Arusha's hard prison regime

07 November 2005 by Thierry Cruvellier

On May 12, 2005, the President of the International Criminal Tribunal for Rwanda (ICTR) discreetly handed down two decisions that illustrate an important difference between the UN tribunal in Arusha and The Hague-based tribunal that is responsible for trying cases of crimes committed in the former Yugoslavia. At the beginning of December 2004 the first motions for early release from persons convicted by the ICTR were brought before Judge Erik Mose. The two motions were filed by men who had pleaded guilty and cooperated with the prosecutor's office on an ongoing basis as informants or witnesses. Both motions were denied.

The first of these two convicts was Omar Serushago, former militia leader during the 1994 genocide. He confessed to having directly murdered four people and ordered the death of thirty-three others. However, he also helped the prosecution arrest some of the accused and has testified against several of them. Serushago was convicted for genocide, sentenced to fifteen years in prison and has been incarcerated since June 1998. Thus he had not served even half of his sentence when the President of the tribunal ruled on the motion for early release.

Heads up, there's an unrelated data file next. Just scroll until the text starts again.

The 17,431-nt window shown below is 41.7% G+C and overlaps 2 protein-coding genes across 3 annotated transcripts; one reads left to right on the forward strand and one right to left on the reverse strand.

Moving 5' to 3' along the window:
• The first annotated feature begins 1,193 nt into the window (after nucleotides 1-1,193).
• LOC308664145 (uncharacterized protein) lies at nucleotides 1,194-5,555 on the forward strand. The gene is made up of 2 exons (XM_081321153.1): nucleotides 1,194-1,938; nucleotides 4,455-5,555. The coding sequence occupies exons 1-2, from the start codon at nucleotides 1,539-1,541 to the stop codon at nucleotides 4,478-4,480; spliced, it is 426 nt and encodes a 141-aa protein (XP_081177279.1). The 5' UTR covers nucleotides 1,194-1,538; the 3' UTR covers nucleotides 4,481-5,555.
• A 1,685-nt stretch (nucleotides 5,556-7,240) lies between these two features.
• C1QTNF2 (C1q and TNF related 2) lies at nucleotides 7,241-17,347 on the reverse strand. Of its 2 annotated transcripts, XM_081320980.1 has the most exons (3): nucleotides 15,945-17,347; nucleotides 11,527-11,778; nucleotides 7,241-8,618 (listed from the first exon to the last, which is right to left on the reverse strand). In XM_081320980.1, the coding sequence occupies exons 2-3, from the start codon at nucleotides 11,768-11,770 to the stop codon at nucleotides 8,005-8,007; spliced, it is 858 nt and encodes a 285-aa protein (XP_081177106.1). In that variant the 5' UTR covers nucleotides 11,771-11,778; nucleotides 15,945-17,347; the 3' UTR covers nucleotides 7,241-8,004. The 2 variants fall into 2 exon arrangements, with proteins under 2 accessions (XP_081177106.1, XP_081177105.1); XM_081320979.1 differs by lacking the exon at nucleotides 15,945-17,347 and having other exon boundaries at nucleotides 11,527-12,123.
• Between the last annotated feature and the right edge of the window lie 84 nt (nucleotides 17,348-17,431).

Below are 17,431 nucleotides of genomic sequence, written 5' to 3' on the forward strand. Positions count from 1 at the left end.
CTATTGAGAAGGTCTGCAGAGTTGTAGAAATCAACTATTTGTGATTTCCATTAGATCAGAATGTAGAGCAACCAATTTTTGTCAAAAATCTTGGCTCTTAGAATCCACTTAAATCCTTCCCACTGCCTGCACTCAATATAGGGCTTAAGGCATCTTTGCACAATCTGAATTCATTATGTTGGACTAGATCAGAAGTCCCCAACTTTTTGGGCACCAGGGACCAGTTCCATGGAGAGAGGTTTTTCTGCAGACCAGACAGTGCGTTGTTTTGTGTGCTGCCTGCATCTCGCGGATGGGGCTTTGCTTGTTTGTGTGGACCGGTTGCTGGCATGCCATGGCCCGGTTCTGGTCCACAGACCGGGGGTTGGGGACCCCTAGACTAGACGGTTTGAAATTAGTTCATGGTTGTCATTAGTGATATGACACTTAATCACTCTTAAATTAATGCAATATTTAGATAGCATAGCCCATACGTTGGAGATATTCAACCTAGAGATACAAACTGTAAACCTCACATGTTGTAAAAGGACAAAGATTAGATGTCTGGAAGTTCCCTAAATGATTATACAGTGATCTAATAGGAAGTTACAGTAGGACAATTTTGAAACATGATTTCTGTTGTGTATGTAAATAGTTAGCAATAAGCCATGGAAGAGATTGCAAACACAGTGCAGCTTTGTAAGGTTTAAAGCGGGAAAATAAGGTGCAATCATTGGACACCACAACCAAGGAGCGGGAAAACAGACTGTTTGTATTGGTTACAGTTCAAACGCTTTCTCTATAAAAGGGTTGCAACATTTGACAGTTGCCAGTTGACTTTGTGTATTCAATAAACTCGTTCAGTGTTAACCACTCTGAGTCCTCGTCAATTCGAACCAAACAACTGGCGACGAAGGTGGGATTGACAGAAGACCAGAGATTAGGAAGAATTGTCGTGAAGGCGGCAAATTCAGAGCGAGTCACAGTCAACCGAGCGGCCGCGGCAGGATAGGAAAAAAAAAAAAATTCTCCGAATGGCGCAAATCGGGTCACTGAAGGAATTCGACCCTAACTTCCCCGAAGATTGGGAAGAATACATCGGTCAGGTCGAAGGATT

The second was Georges Ruggiu, the former Italian-Belgian radio presenter at the notorious Radio des mille collines who was found guilty of incitement to commit genocide and then served as a prosecution witness testifying against his Rwandan friends. Ruggiu, who had been in detention since July 1997, was given 12 years in prison. At the time when the Norwegian judge heard the motions for early release, he had served nearly two thirds of his sentence.

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